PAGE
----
I was talking with Nigel McGuinness this past weekend about the Wrestling Cares project with which he is involved. Cool concept with most falls/submissions in a certain time limit wins. No punches, etc. Different…
Should pro wrestling be “different”? Or should wrestling stay with the same formula that has worked for it for a hundred years but clearly is in decline?
Pro wrestling match structure during the 20’s and 30’s was much different than in the 80’s and 90’s, for example but should that evolution continue? Do matches need “good guys” and “bad guys” or is the audience too smart for that today? Basic matches seem to follow the tried-and-true formula… in other words, wash, rinse, repeat.
Or is it fair to say that wrestling fans view pro wrestling on TV as comfort food? Just like the meatloaf in any diner in the US, wrestling works because you know what you get when you turn it on.
I have a theory that any style will work, as long as it’s done with conviction by the wrestler/performer and I know I’m not alone in that belief. I think a new style can work and a new concept can be appreciated/accepted by the fans but the “old standards” can work too.
Boxing isn’t in a huge slump because of the action in the ring and therefore a different presentation of boxing (times for the rounds, glove size, etc.) isn’t going to make it more or less successful. It’s about how it’s promoted.
And that’s the problem in wrestling. No company today does enough to promote.
If every wrestling company today would invest in promotions, the industry could get off its ass. There are thousands of wrestlers and few promoters. Those two should be inverted.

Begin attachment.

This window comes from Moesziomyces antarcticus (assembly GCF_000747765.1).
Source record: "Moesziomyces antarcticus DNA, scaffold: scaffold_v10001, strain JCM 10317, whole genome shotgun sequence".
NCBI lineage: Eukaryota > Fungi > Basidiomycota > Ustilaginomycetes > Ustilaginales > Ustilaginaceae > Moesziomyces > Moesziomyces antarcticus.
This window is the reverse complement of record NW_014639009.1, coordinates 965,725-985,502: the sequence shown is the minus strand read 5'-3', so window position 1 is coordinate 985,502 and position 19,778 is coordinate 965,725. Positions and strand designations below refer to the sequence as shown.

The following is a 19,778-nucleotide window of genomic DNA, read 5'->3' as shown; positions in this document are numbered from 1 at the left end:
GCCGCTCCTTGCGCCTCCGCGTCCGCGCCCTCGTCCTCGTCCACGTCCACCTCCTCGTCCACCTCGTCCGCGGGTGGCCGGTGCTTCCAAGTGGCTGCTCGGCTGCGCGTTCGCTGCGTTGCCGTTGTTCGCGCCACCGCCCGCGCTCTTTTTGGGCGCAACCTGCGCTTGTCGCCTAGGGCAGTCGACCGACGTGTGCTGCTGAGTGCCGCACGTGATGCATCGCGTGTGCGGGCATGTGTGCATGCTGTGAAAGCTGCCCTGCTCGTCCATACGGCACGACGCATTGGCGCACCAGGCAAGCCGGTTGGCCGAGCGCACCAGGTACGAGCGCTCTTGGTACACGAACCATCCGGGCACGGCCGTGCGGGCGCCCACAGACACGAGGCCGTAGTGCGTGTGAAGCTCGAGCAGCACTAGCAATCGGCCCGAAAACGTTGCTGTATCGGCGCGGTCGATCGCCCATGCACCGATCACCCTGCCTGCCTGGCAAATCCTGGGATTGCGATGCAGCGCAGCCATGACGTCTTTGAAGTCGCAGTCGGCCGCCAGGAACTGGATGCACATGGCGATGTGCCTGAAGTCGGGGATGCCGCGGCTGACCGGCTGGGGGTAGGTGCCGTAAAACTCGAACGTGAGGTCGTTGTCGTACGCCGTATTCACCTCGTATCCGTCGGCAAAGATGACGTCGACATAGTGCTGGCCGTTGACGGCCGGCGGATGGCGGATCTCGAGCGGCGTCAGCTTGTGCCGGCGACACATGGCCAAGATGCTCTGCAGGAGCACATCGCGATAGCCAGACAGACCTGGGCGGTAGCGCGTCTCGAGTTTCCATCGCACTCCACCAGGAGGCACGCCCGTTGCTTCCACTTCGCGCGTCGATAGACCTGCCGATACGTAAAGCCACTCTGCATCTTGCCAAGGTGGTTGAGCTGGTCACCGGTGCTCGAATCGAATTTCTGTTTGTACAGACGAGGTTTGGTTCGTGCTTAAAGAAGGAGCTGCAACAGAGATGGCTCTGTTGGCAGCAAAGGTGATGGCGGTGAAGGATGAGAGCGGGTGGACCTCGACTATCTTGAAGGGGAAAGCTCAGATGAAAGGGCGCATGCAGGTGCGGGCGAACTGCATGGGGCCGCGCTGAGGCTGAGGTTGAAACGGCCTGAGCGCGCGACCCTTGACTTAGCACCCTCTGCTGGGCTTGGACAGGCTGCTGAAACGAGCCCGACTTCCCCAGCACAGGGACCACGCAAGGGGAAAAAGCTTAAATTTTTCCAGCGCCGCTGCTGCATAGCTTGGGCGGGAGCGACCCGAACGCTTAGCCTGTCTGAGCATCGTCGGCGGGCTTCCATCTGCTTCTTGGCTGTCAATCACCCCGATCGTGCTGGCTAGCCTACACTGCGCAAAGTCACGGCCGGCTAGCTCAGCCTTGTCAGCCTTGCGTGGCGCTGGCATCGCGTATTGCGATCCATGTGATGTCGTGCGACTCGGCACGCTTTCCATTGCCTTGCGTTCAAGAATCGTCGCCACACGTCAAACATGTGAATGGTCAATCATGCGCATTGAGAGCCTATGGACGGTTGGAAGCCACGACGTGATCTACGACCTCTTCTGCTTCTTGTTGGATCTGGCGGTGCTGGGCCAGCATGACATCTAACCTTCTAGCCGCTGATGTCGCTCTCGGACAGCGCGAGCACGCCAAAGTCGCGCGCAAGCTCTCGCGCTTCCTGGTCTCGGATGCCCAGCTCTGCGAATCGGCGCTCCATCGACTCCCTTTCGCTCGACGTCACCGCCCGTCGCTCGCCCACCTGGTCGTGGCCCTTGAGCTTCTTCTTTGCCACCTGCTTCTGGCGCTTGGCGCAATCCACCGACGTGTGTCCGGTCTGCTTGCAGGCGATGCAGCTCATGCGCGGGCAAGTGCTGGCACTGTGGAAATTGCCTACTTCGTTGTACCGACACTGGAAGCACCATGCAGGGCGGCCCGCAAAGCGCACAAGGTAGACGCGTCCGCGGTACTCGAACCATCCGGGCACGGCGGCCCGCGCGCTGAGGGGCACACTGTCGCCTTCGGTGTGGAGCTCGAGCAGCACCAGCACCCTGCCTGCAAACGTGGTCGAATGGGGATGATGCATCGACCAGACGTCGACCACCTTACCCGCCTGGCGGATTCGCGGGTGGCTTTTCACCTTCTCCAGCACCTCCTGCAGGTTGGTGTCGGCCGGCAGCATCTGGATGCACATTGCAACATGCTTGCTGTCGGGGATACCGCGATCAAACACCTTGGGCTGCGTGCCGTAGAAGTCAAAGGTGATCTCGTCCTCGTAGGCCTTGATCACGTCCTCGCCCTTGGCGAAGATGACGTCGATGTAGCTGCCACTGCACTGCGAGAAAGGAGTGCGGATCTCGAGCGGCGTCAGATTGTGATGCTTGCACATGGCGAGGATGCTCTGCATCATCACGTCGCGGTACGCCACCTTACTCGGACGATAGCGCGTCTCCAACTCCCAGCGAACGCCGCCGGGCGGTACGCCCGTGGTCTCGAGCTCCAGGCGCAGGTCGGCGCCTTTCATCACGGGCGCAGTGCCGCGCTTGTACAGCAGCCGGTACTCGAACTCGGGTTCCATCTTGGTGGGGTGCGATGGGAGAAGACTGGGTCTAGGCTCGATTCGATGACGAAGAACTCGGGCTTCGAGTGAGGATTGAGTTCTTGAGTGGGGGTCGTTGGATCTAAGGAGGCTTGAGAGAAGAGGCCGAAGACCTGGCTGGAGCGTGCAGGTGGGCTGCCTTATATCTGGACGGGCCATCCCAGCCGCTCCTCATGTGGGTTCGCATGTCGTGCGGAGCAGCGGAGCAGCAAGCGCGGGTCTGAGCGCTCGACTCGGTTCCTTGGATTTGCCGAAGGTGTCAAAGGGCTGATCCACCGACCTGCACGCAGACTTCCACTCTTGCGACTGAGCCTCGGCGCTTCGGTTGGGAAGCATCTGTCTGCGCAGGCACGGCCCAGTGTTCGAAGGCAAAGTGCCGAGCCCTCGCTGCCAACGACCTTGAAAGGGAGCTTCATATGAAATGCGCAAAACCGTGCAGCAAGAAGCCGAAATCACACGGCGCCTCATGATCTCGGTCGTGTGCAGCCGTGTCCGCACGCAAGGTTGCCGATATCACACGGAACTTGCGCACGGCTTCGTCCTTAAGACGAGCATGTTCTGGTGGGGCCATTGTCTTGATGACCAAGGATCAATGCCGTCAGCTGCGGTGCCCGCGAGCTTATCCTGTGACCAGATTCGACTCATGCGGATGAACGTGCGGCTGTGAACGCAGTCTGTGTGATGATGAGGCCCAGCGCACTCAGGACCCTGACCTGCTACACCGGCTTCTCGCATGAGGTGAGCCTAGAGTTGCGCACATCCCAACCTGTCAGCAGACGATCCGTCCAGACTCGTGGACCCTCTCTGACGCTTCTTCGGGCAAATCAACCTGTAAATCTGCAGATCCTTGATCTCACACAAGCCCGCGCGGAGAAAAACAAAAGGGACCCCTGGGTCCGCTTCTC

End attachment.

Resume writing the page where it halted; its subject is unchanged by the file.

Concussions and Wrestling
So I read that Dolph Ziggler got a concussion and it made me think about Ring of Honor’s response to Paul London and what happened at Border Wars.
After being away for ten years, Paul came back to Ring of Honor this past weekend as a replacement for the injured Marufuji to face Davey Richards. During the match, London got knocked out for a few seconds after Davey did a double stomp that rode up from Paul’s midsection and kicked London in the jaw.
The action paused for a few seconds while referee Paul Turner checked on London. It was clear that Paul had regained consciousness but was still woozy. They finished the match with Richards winning and both men shook hands and spoke to the crowd following the final bell.
Immediately after the main event, Nigel McGuinness and I spoke to London and right away we knew that London’s match for Sunday needed to be reconsidered. One conversation and that was that…
Did Paul London suffer a concussion? I don’t know… I’m not a doctor but if you get knocked out, even for a few seconds, that’s says “concussion” to me. No sense taking chances so London’s Sunday match versus Michael Elgin will be rescheduled.
Paul London said he felt fine the next day and wanted to wrestle Elgin because he didn’t want to disappoint he fans. The knowledge we now have about concussions made sure that London would be told “no”.
It’s in its infancy and far from perfect but pro wrestling’s growth in concussion awareness is growing. And that’s a good thing…
Thoughts? @RealKevinKelly on Twitter
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